The prospects of that promotion no longer send Jackson into a panic.
“Collectively, we have to go in there and get better at our positions that we're thrown into and hopefully we produce,” Jackson said. “But it's no added pressure. You can't do that to yourself.”
Jackson knows because he's been down that road before, two years ago as a rookie. When then-backup Eric Maynor sustained a season-ending knee injury, Jackson was thrust into emergency duty. Let's just say he didn't perform so great.
Jackson looks back on those days now and sees a totally different person.
“It was a person that was trying to be somebody who he wasn't,” Jackson said. “I felt the pressure of doing everything for the team, just coming in and being Eric Maynor rather than being myself. Now, I'm comfortable in my own skin. I am who I am. I'm going to try to learn but I'm happy to be who I am and I'm just going to have fun with it.”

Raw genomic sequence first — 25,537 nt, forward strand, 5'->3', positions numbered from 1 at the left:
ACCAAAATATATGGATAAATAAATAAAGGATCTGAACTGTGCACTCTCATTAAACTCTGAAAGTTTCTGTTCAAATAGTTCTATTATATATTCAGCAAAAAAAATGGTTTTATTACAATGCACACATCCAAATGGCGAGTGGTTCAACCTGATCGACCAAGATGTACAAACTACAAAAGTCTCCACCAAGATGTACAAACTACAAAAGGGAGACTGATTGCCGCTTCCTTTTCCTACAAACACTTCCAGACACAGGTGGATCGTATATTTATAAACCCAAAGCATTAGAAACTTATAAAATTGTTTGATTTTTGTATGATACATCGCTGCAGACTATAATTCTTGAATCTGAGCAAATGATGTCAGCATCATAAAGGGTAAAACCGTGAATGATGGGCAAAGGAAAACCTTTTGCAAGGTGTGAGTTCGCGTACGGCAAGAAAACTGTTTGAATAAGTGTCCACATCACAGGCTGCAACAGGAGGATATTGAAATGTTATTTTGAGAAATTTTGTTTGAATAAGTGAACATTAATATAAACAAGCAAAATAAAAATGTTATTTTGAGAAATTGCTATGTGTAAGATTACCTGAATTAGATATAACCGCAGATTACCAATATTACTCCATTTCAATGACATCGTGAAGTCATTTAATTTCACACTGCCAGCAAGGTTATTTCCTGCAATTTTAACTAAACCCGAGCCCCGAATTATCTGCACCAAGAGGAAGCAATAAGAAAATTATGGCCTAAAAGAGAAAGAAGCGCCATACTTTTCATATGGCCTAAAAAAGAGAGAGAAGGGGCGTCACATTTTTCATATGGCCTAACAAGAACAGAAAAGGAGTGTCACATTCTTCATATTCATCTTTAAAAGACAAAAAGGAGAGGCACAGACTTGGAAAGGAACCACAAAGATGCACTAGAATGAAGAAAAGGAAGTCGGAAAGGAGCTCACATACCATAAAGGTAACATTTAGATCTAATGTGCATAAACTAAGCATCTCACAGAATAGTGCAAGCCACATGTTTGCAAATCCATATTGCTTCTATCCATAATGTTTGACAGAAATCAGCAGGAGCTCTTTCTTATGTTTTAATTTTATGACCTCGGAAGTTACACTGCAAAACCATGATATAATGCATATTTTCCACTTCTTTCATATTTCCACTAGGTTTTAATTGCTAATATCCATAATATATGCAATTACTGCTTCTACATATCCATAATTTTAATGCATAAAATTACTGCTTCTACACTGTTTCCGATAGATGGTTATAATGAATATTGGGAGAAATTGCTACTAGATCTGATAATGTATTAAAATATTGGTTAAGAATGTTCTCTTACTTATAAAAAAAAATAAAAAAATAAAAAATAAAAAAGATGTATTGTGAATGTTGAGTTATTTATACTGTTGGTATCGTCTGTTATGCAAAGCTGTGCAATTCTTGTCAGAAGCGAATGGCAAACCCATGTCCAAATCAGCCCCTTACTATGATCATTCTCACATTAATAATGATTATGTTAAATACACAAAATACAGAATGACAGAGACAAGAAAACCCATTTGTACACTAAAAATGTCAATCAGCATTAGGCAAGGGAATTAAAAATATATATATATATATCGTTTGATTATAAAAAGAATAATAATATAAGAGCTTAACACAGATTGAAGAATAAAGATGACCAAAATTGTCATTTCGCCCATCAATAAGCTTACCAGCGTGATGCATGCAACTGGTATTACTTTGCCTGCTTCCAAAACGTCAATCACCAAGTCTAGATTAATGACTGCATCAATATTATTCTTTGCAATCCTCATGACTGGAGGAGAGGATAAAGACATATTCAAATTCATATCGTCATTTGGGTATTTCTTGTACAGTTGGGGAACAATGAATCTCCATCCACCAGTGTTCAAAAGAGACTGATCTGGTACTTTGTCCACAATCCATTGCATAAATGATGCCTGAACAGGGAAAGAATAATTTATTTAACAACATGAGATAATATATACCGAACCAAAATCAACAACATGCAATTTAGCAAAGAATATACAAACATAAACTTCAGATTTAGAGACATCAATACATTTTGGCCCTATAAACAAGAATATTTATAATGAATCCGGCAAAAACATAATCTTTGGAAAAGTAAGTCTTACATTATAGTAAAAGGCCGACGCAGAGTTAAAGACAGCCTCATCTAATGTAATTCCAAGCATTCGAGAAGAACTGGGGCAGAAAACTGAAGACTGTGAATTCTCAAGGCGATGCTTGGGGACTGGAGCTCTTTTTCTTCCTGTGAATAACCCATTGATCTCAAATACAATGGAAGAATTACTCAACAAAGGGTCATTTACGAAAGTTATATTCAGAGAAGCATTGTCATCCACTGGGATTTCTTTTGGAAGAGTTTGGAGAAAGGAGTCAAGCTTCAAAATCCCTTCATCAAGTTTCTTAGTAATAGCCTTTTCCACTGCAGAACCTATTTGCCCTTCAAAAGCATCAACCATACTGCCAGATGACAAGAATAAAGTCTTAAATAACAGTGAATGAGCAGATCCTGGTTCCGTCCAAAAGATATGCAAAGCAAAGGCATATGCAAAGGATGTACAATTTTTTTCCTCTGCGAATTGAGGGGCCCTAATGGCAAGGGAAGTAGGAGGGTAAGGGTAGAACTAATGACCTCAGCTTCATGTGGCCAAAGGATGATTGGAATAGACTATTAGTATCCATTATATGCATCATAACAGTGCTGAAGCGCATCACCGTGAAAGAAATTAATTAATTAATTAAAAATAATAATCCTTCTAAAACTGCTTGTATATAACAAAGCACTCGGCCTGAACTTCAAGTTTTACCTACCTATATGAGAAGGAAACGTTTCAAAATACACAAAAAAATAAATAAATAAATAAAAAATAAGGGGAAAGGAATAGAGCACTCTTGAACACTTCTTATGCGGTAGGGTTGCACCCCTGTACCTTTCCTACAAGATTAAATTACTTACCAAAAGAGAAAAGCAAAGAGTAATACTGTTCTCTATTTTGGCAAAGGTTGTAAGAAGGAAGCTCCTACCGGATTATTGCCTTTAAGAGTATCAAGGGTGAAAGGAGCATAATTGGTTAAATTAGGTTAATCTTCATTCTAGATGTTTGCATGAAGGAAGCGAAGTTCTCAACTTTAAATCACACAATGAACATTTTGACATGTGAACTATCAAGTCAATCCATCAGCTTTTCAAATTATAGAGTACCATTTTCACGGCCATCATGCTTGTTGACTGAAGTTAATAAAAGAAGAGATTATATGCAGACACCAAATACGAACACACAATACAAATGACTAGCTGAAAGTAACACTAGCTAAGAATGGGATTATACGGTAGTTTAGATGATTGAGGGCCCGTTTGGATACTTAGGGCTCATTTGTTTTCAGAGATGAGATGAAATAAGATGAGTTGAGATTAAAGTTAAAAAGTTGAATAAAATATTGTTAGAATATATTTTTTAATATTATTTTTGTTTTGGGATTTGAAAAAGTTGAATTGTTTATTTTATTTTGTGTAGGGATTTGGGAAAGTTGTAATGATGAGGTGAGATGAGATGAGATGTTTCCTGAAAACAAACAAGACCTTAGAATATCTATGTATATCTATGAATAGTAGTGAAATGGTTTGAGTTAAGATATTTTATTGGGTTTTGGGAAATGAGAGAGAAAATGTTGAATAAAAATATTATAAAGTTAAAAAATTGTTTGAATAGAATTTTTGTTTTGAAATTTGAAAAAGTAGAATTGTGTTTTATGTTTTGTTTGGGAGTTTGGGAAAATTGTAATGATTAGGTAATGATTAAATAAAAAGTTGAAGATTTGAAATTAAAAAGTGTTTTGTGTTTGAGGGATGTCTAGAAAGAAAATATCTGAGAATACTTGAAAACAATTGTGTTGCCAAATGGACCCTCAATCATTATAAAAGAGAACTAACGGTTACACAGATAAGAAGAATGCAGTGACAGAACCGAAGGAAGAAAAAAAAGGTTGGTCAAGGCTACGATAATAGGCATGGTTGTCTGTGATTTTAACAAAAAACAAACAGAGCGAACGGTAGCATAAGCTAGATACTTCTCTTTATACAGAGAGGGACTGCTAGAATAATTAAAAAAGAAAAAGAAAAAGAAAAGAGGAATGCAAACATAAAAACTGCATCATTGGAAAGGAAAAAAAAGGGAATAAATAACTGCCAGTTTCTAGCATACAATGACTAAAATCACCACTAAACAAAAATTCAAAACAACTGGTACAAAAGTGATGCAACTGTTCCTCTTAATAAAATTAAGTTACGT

There's plenty of time for Jackson to develop his ball-handling, decision-making and perimeter shooting. But this week, he's teaching his recent draft picks Steven Adams, Andre Roberson and Grant Jerrett some of the lessons he had to learn the hard way.
Keep playing. Stay hungry. Never be satisfied.
And he's leading by example, which is why with a shiner, three stitches and a left eye still swollen halfway shut Jackson stubbornly said he's just ready to get back on the floor Tuesday.
“I still got one eye,” he said. “I can see the floor with one eye. I'm good.”